The Giant and The Princess


There once lived a scary giant, far away up in the sky-lands. On a bedrock of clouds he built his castle, and he lived there with his wife in solitude.

By day, when she went off to work, he would walk the halls of echoing stone, and mutter to himself about all the people, little and big, who’d done him wrong. He’d mutter about the black clouds around him, and found it quite impossible to enjoy much about his easy-going life in the sky.

At night, his wife would come home and cry, and he wouldn’t know what to say. Sometimes, he wouldn’t be able to stop talking. He was sure that if he said the right thing, the world would click together. Other times, the giant would slip into a silence that felt like a magic spell had settled over his castle, and nobody would speak a word aloud there ever again.


No, wait.

There once lived an angry princess, exiled from her country by a conniving duke who stole her true essence from her. For seven upon seven years, she wandered the lands. To survive, the princess sold her jewelry and her books, until the only precious thing she had left was a tiny black vial which she tied with a loop of wire to her neck.

It was whispered that during her travels, she had asked the giant and his wife for lodging, having partly forgotten herself. For she had actually known them before the treasonous act that stole her self away, but could not remember.

No-one across the land knew who the princess was any more, and gradually, as they forgot, so did she. She traveled unknown and unnamed, slipping between the silences and seeking only that which she couldn’t name. All the princess had left was herself and her anger, in a tiny glass vessel that glowed fiercely black around her neck.


Hang on, though. The giant wasn’t really that scary to people who knew him. He didn’t really spend his days in solitude, stalking the echoing halls of his sky-castle. He would go around helping the people in his sky-neighborhood, or at least the giants like him.

But the princess thought that was just a disguise of his true nature, which she saw as filled with an awful angry blackness.

Was that the same spell of black fury that she kept in her vial from childhood, lashed tightly around her neck with a magic wire? We all thought it might be, but we were afraid to say so, for fear she might uncork the darkness and be unable to put it back.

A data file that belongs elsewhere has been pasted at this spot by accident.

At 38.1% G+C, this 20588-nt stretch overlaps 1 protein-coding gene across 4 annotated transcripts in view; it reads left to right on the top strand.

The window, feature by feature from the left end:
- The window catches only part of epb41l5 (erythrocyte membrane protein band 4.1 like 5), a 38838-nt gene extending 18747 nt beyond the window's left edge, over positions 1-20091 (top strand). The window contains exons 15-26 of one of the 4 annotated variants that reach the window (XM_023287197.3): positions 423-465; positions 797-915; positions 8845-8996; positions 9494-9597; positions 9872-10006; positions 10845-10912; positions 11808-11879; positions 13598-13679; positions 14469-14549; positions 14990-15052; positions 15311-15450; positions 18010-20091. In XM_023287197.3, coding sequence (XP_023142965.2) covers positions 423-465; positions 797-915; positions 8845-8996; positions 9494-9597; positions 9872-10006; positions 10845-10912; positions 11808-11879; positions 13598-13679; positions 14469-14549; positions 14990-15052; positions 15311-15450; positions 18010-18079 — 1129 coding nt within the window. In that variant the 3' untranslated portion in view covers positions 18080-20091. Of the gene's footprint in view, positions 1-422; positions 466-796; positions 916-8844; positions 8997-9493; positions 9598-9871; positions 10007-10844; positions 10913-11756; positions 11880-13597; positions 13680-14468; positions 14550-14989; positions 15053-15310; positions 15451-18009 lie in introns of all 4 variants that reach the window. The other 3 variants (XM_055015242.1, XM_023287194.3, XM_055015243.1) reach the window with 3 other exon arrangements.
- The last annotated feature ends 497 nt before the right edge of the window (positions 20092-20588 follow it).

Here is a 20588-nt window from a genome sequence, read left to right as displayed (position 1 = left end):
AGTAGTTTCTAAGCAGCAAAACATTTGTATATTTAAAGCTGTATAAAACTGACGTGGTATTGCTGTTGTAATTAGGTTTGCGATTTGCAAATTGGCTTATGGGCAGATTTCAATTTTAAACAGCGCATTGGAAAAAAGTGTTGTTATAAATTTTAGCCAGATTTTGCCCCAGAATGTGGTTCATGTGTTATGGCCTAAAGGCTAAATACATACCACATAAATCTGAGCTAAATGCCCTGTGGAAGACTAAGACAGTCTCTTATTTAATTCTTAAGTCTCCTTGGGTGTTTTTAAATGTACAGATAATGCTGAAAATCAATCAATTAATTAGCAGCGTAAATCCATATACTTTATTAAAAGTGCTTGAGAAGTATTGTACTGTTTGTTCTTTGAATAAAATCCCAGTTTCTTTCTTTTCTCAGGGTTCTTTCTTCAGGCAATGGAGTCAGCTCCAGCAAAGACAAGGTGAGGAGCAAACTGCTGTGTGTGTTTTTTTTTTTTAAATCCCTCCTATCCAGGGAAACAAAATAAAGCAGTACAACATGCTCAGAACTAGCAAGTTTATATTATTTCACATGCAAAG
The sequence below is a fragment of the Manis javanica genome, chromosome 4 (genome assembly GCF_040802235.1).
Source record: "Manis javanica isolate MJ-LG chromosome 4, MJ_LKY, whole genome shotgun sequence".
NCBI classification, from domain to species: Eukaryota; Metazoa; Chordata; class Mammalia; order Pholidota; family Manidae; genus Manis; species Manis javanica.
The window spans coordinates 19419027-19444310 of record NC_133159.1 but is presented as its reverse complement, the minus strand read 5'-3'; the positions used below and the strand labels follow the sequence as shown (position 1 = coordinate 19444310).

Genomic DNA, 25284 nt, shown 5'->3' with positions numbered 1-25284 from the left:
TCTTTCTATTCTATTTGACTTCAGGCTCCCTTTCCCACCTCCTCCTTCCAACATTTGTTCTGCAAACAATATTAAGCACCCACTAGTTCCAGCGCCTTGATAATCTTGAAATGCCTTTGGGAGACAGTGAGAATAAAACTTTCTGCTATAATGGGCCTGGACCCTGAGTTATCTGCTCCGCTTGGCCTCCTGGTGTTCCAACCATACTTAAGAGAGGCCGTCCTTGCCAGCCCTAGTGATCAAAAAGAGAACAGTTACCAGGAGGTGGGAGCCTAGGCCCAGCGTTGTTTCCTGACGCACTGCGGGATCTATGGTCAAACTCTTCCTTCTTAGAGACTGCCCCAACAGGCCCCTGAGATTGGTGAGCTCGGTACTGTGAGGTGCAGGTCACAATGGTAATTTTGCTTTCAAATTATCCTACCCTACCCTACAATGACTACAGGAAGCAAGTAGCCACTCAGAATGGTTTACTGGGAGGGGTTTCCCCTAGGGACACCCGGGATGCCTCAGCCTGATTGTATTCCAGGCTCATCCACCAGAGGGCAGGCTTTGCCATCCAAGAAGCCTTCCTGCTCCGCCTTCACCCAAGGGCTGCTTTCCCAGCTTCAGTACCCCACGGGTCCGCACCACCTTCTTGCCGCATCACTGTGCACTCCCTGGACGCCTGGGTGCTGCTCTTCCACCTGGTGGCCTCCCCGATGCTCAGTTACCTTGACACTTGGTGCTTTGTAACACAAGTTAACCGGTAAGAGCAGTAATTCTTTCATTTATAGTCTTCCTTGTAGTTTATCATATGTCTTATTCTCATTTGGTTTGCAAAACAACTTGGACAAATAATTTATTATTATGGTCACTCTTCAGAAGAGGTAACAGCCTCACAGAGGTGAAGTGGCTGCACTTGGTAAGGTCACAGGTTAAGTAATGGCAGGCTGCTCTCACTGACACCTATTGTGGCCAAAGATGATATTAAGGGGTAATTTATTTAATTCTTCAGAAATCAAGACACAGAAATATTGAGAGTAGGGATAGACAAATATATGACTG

Hmm, hold up a second.

Didn’t the scary giant actually turn out to be the angry princess’s father? I think that’s what we eventually found out, when we told and re-told this story. And perhaps they knew it all along: that what made the giant so scary turned out to be the same thing that made the princess so angry.

In amongst the murk and mire of life, the princess was mad at the world and wanted to hate the giant. The giant wanted to talk to his daughter, but didn’t know how, and surely couldn’t see why the princess thought he was so scary.

But if you ever spoke to them of it, they would refuse to believe such a crazy thing about the other. And the rancor between them only grew, even though they might have known, deep down, in their heart of hearts, that they weren’t that different.

The giant still held grudges close, which was the main thing that made him so frightening. He could not imagine why the princess held a grudge against him in kind, and this soured his mind and filled him with a dull rage. He could do nothing, and so he paced his halls, letting his anger seep out of him slowly.

The princess had, unfortunately, inherited all of the giant’s smoldering anger, even though it ground her down to admit such a thing. She would clamp her hand around the vial at her neck, gritting her teeth without noticing. She couldn’t talk to him, because their angers were as magnets, like repelling like.

And so it was that the curse kept them both in chains for many years.


So, slow down. I realize that fairy-book stories are supposed to end with something like “They all lived happily ever after,” but this one isn’t completed yet.

And this is more of a thinly-veiled metaphor than a fairy-book story, besides.

We all know what I mean when I talk about the curse of chains.

And I have to apologize to the angry princess and the scary giant, because I don’t know how to help you break out of your chains. I’ve tried. But they’re not my chains to break.


We get so wrapped up in ourselves, sometimes, that we assume our versions of people are the real thing. We forget that there’s an interpretive distance, a gap in understanding, between what we think about people and how they really are. It’s obvious when you say it, but it’s less obvious when you’re riding a river of emotions, imagining another person and how they will respond to something you say. Something you don’t say. Something you do. Something you failed to do.